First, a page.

Synopses & Reviews
This book is not about the rules or concepts of Roman law, says Alan Watson, but about the values and approaches, explicit and implicit, of those who made the law. The scope of Watson's concerns encompasses the period from the Twelve Tables, around 451 B.C., to the end of the so-called classical period, around A.D. 235. As he discusses the issues and problems that faced the Roman legal intelligentsia, Watson also holds up Roman law as a clear, although admittedly extreme, example of law's enormous impact on society in light of society's limited input into law.
Roman private law has been the most admired and imitated system of private law in the world, but it evolved, Watson argues, as a hobby of gentlemen, albeit a hobby that carried social status. The jurists, the private individuals most responsible for legal development, were first and foremost politicians and (in the Empire) bureaucrats; their engagement with the law was primarily to win the esteem of their peers. The exclusively patrician College of Pontiffs was given a monopoly on interpretation of private law in the mid fifth century B.C. Though the College would lose its exclusivity and monopoly, interpretation of law remained one mark of a Roman gentleman. But only interpretation of the law, not conceptualization or systematization or reform, gave prestige, says Watson. Further, the jurists limited themselves to particular modes of reasoning: no arguments to a ruling could be based on morality, justice, economic welfare, or what was approved elsewhere. No praetor (one of the elected officials who controlled the courts) is famous for introducing reforms, Watson points out, and, in contrast with a nonjurist like Cicero, no jurist theorized about the nature of law. A strong characteristic of Roman law is its relative autonomy, and isolation from the rest of life. Paradoxically, this very autonomy was a key factor in the Reception of Roman Law--the assimilation of the learned Roman law as taught at the universities into the law of the individual territories of Western Europe.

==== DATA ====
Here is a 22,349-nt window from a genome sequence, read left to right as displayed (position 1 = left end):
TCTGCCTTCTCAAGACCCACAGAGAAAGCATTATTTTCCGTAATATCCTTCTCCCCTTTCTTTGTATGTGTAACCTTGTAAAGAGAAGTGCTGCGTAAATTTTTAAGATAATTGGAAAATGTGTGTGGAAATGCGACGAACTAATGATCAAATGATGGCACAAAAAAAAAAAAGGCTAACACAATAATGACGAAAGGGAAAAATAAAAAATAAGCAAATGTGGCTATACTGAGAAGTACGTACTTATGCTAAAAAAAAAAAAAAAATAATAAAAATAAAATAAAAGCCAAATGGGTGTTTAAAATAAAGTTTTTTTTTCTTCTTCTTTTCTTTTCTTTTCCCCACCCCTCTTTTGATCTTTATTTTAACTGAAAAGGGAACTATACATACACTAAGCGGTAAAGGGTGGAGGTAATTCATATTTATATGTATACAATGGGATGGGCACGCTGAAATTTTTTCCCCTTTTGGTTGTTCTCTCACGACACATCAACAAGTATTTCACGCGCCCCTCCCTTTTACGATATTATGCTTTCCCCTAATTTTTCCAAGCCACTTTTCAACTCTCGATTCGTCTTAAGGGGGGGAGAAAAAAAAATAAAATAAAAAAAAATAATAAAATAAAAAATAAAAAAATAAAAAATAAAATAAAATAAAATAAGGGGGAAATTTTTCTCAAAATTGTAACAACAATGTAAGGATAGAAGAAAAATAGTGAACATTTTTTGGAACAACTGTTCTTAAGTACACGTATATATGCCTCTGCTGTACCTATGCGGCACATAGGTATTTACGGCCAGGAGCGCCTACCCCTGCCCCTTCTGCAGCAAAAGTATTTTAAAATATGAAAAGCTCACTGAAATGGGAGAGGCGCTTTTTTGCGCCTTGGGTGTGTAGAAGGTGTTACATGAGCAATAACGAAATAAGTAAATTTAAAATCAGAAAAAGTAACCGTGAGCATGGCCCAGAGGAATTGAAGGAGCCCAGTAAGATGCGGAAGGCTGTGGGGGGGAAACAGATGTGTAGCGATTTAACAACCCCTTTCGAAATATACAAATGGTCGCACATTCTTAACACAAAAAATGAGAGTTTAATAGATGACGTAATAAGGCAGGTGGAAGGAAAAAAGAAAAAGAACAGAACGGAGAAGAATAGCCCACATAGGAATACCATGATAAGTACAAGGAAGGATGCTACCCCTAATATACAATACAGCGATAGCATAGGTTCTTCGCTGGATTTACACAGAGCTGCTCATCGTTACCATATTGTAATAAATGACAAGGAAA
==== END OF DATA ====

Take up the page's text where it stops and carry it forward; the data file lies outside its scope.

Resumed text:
"Watson's writing and thought are clear and striking. He makes obvious things always known but never seen in focus.”--International and Comparative Law Quarterly
"A masterful work by a modern master of Roman law and its tradition in the West."--Journal of Legal Education
"The book gives a fair sense of what it was to be a Roman jurist, and in particular of how the political and religious background of the juristic profession affected juristic argument.”--Classical Review
"A realistic picture of the juristic cog . . . is an indispensible prerequisite, to which this book is a valuable contribution."--American Journal of Legal History
About the Author
Alan Watson, Distinguished Research Professor and Ernest P. Rogers Chair at the University of Georgia School of Law, is regarded as one of the world's foremost authorities on Roman law, comparative law, legal history, and law and religion.